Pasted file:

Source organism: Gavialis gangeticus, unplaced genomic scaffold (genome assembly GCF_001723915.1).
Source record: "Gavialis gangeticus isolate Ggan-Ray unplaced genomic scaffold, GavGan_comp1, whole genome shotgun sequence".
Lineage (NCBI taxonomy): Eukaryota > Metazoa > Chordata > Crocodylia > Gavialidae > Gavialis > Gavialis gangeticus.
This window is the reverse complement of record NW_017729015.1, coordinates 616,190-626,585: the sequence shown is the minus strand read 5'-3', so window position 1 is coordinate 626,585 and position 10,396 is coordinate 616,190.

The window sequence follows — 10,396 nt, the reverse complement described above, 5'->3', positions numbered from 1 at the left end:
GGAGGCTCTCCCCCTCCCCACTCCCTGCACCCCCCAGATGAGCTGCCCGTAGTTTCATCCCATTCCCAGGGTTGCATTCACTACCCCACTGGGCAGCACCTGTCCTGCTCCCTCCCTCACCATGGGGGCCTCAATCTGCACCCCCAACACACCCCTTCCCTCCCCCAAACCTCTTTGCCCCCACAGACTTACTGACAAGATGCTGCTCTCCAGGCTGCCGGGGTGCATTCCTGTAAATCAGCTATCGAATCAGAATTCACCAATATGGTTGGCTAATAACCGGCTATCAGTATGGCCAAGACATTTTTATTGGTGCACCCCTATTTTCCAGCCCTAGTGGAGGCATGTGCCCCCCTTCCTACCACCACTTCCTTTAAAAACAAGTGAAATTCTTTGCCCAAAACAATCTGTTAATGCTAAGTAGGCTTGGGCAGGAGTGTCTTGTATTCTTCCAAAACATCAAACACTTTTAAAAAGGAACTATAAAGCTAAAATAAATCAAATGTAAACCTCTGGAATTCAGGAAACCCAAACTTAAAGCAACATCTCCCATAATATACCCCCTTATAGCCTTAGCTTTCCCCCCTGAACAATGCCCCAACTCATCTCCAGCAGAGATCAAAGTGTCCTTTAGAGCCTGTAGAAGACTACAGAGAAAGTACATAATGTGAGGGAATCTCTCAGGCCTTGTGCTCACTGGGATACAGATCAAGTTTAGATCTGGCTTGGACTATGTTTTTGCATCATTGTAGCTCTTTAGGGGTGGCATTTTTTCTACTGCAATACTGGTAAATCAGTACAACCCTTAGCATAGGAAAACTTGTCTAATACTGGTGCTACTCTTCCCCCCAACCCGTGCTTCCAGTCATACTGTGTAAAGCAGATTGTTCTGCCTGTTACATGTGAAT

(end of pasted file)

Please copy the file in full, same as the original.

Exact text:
Source organism: Gavialis gangeticus, unplaced genomic scaffold (genome assembly GCF_001723915.1).
Source record: "Gavialis gangeticus isolate Ggan-Ray unplaced genomic scaffold, GavGan_comp1, whole genome shotgun sequence".
Lineage (NCBI taxonomy): Eukaryota > Metazoa > Chordata > Crocodylia > Gavialidae > Gavialis > Gavialis gangeticus.
This window is the reverse complement of record NW_017729015.1, coordinates 616,190-626,585: the sequence shown is the minus strand read 5'-3', so window position 1 is coordinate 626,585 and position 10,396 is coordinate 616,190.

The window sequence follows — 10,396 nt, the reverse complement described above, 5'->3', positions numbered from 1 at the left end:
GGAGGCTCTCCCCCTCCCCACTCCCTGCACCCCCCAGATGAGCTGCCCGTAGTTTCATCCCATTCCCAGGGTTGCATTCACTACCCCACTGGGCAGCACCTGTCCTGCTCCCTCCCTCACCATGGGGGCCTCAATCTGCACCCCCAACACACCCCTTCCCTCCCCCAAACCTCTTTGCCCCCACAGACTTACTGACAAGATGCTGCTCTCCAGGCTGCCGGGGTGCATTCCTGTAAATCAGCTATCGAATCAGAATTCACCAATATGGTTGGCTAATAACCGGCTATCAGTATGGCCAAGACATTTTTATTGGTGCACCCCTATTTTCCAGCCCTAGTGGAGGCATGTGCCCCCCTTCCTACCACCACTTCCTTTAAAAACAAGTGAAATTCTTTGCCCAAAACAATCTGTTAATGCTAAGTAGGCTTGGGCAGGAGTGTCTTGTATTCTTCCAAAACATCAAACACTTTTAAAAAGGAACTATAAAGCTAAAATAAATCAAATGTAAACCTCTGGAATTCAGGAAACCCAAACTTAAAGCAACATCTCCCATAATATACCCCCTTATAGCCTTAGCTTTCCCCCCTGAACAATGCCCCAACTCATCTCCAGCAGAGATCAAAGTGTCCTTTAGAGCCTGTAGAAGACTACAGAGAAAGTACATAATGTGAGGGAATCTCTCAGGCCTTGTGCTCACTGGGATACAGATCAAGTTTAGATCTGGCTTGGACTATGTTTTTGCATCATTGTAGCTCTTTAGGGGTGGCATTTTTTCTACTGCAATACTGGTAAATCAGTACAACCCTTAGCATAGGAAAACTTGTCTAATACTGGTGCTACTCTTCCCCCCAACCCGTGCTTCCAGTCATACTGTGTAAAGCAGATTGTTCTGCCTGTTACATGTGAAT